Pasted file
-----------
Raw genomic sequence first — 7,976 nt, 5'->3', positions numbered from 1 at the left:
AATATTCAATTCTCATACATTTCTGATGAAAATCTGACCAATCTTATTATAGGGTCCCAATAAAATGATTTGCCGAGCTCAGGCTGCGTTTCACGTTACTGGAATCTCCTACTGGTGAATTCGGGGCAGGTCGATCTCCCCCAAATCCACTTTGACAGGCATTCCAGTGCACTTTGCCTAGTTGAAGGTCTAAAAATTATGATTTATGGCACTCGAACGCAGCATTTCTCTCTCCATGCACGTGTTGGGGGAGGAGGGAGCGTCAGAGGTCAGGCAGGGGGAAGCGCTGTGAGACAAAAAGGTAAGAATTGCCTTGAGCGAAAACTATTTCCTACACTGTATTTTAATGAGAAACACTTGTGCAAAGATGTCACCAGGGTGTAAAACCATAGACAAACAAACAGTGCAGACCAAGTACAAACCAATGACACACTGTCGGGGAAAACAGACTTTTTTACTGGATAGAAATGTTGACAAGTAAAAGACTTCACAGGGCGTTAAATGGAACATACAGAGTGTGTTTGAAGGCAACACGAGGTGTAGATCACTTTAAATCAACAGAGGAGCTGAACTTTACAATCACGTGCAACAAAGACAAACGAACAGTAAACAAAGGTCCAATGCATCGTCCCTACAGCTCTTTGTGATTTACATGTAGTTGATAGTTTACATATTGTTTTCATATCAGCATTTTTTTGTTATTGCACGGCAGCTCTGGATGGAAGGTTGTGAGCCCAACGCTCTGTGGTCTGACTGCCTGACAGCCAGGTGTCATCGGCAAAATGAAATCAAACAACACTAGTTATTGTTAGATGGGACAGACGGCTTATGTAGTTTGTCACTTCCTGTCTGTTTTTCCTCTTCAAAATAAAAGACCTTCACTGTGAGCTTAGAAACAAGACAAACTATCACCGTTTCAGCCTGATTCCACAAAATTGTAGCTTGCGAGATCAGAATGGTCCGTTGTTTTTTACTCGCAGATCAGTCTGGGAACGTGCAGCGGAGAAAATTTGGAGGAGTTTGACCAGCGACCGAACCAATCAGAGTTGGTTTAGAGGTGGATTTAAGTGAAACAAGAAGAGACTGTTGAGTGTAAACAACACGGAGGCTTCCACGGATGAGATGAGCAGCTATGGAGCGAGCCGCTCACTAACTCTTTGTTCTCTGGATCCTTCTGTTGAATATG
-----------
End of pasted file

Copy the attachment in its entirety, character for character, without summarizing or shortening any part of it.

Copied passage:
Raw genomic sequence first — 7,976 nt, 5'->3', positions numbered from 1 at the left:
AATATTCAATTCTCATACATTTCTGATGAAAATCTGACCAATCTTATTATAGGGTCCCAATAAAATGATTTGCCGAGCTCAGGCTGCGTTTCACGTTACTGGAATCTCCTACTGGTGAATTCGGGGCAGGTCGATCTCCCCCAAATCCACTTTGACAGGCATTCCAGTGCACTTTGCCTAGTTGAAGGTCTAAAAATTATGATTTATGGCACTCGAACGCAGCATTTCTCTCTCCATGCACGTGTTGGGGGAGGAGGGAGCGTCAGAGGTCAGGCAGGGGGAAGCGCTGTGAGACAAAAAGGTAAGAATTGCCTTGAGCGAAAACTATTTCCTACACTGTATTTTAATGAGAAACACTTGTGCAAAGATGTCACCAGGGTGTAAAACCATAGACAAACAAACAGTGCAGACCAAGTACAAACCAATGACACACTGTCGGGGAAAACAGACTTTTTTACTGGATAGAAATGTTGACAAGTAAAAGACTTCACAGGGCGTTAAATGGAACATACAGAGTGTGTTTGAAGGCAACACGAGGTGTAGATCACTTTAAATCAACAGAGGAGCTGAACTTTACAATCACGTGCAACAAAGACAAACGAACAGTAAACAAAGGTCCAATGCATCGTCCCTACAGCTCTTTGTGATTTACATGTAGTTGATAGTTTACATATTGTTTTCATATCAGCATTTTTTTGTTATTGCACGGCAGCTCTGGATGGAAGGTTGTGAGCCCAACGCTCTGTGGTCTGACTGCCTGACAGCCAGGTGTCATCGGCAAAATGAAATCAAACAACACTAGTTATTGTTAGATGGGACAGACGGCTTATGTAGTTTGTCACTTCCTGTCTGTTTTTCCTCTTCAAAATAAAAGACCTTCACTGTGAGCTTAGAAACAAGACAAACTATCACCGTTTCAGCCTGATTCCACAAAATTGTAGCTTGCGAGATCAGAATGGTCCGTTGTTTTTTACTCGCAGATCAGTCTGGGAACGTGCAGCGGAGAAAATTTGGAGGAGTTTGACCAGCGACCGAACCAATCAGAGTTGGTTTAGAGGTGGATTTAAGTGAAACAAGAAGAGACTGTTGAGTGTAAACAACACGGAGGCTTCCACGGATGAGATGAGCAGCTATGGAGCGAGCCGCTCACTAACTCTTTGTTCTCTGGATCCTTCTGTTGAATATG